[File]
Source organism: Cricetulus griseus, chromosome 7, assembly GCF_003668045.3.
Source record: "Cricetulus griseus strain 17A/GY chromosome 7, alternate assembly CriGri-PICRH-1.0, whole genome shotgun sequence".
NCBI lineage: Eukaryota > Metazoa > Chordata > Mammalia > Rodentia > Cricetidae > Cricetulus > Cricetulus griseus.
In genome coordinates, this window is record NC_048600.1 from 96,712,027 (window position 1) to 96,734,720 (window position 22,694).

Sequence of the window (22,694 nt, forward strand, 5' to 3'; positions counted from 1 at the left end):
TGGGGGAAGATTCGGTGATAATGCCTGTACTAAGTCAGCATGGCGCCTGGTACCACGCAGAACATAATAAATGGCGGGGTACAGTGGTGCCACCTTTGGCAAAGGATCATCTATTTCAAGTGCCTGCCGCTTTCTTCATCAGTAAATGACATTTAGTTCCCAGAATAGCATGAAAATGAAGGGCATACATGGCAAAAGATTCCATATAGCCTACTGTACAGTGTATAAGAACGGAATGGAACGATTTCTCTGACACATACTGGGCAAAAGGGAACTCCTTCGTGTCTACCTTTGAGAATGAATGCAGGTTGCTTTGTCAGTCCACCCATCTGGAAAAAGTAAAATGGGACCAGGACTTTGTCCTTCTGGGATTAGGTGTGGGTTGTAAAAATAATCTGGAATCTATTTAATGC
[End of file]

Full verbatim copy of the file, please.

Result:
Source organism: Cricetulus griseus, chromosome 7, assembly GCF_003668045.3.
Source record: "Cricetulus griseus strain 17A/GY chromosome 7, alternate assembly CriGri-PICRH-1.0, whole genome shotgun sequence".
NCBI lineage: Eukaryota > Metazoa > Chordata > Mammalia > Rodentia > Cricetidae > Cricetulus > Cricetulus griseus.
In genome coordinates, this window is record NC_048600.1 from 96,712,027 (window position 1) to 96,734,720 (window position 22,694).

Sequence of the window (22,694 nt, forward strand, 5' to 3'; positions counted from 1 at the left end):
TGGGGGAAGATTCGGTGATAATGCCTGTACTAAGTCAGCATGGCGCCTGGTACCACGCAGAACATAATAAATGGCGGGGTACAGTGGTGCCACCTTTGGCAAAGGATCATCTATTTCAAGTGCCTGCCGCTTTCTTCATCAGTAAATGACATTTAGTTCCCAGAATAGCATGAAAATGAAGGGCATACATGGCAAAAGATTCCATATAGCCTACTGTACAGTGTATAAGAACGGAATGGAACGATTTCTCTGACACATACTGGGCAAAAGGGAACTCCTTCGTGTCTACCTTTGAGAATGAATGCAGGTTGCTTTGTCAGTCCACCCATCTGGAAAAAGTAAAATGGGACCAGGACTTTGTCCTTCTGGGATTAGGTGTGGGTTGTAAAAATAATCTGGAATCTATTTAATGC